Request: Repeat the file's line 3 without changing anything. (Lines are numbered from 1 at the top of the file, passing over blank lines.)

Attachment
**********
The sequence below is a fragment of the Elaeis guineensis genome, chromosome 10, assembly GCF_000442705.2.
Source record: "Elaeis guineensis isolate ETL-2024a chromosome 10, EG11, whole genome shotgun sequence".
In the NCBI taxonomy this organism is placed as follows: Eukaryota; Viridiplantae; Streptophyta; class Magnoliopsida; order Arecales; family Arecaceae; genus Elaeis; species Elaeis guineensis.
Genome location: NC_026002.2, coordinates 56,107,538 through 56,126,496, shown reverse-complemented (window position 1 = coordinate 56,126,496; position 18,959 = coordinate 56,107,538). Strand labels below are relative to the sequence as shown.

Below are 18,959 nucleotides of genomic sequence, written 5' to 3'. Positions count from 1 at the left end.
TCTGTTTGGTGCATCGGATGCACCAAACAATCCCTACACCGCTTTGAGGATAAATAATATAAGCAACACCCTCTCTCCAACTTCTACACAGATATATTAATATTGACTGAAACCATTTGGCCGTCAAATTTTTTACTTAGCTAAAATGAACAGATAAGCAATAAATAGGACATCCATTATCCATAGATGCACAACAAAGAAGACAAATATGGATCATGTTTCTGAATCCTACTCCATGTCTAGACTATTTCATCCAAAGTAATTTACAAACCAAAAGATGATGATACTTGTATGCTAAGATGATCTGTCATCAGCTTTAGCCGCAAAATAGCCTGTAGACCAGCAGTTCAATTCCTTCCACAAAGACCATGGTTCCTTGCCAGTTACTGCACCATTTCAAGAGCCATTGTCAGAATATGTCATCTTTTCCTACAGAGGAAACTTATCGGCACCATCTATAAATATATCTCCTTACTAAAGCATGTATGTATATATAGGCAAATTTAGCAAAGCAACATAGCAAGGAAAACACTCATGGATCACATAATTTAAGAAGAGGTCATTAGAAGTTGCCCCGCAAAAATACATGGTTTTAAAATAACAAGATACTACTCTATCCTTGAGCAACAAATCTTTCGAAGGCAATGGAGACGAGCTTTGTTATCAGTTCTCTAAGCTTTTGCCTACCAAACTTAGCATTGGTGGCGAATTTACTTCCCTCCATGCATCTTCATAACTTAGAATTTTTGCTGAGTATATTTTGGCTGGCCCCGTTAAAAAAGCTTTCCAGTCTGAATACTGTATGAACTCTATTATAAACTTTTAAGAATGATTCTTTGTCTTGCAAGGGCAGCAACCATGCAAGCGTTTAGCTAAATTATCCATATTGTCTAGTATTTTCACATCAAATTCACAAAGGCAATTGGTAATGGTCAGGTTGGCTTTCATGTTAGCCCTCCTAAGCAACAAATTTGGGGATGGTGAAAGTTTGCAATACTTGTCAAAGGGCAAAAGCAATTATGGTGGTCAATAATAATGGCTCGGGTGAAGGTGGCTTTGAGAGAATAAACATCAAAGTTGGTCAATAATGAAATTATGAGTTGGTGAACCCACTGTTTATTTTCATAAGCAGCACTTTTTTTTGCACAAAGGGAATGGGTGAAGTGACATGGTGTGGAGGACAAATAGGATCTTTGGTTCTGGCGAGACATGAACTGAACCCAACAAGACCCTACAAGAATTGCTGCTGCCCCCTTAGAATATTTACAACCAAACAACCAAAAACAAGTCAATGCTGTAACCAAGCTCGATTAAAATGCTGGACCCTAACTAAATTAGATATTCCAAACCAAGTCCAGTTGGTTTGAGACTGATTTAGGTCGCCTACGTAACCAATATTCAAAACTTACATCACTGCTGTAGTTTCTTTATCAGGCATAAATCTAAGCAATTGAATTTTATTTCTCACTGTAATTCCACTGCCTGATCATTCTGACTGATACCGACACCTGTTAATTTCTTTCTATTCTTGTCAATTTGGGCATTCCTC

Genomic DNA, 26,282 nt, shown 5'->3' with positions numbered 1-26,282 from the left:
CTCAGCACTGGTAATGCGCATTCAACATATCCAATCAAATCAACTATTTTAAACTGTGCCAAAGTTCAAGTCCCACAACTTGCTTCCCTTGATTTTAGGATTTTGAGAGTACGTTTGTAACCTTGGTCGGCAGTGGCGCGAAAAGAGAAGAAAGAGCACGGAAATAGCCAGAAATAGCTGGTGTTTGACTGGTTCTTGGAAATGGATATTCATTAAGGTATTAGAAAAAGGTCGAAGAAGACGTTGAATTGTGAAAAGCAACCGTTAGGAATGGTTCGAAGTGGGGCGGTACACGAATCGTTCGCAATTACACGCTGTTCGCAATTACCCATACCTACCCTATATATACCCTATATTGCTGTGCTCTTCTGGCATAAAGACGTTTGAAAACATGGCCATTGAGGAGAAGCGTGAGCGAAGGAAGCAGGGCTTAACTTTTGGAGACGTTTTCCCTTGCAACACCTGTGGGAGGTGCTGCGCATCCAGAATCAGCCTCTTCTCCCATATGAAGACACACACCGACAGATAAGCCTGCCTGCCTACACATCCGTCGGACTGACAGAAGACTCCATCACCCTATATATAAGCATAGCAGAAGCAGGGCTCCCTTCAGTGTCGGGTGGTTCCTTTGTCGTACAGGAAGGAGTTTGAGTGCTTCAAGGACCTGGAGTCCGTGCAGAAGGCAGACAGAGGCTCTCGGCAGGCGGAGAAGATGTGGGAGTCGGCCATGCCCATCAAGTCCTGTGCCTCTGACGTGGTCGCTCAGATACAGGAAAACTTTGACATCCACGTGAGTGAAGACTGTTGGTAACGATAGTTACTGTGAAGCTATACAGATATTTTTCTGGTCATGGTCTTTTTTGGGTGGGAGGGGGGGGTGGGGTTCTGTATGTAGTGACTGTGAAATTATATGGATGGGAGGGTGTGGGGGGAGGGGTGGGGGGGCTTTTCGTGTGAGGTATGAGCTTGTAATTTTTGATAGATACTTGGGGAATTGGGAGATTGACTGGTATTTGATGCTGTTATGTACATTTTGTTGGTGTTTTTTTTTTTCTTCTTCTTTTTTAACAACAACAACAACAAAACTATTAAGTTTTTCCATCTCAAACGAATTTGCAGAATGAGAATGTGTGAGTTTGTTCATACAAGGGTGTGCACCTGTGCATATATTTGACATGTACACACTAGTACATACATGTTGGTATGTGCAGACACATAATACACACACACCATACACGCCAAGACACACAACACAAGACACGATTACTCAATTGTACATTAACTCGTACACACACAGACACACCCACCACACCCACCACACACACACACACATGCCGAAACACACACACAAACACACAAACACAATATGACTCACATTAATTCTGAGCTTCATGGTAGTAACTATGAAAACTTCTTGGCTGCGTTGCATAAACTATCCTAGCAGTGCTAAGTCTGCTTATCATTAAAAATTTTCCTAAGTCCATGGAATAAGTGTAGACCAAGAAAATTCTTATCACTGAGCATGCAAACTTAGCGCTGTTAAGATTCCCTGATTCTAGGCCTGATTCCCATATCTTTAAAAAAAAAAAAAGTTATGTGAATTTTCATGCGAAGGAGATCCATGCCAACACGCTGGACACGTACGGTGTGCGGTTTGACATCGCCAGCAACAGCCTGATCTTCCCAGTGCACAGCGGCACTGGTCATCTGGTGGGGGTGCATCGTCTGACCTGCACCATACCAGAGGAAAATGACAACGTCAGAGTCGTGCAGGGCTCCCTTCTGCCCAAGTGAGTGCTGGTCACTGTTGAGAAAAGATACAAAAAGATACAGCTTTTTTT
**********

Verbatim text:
In the NCBI taxonomy this organism is placed as follows: Eukaryota; Viridiplantae; Streptophyta; class Magnoliopsida; order Arecales; family Arecaceae; genus Elaeis; species Elaeis guineensis.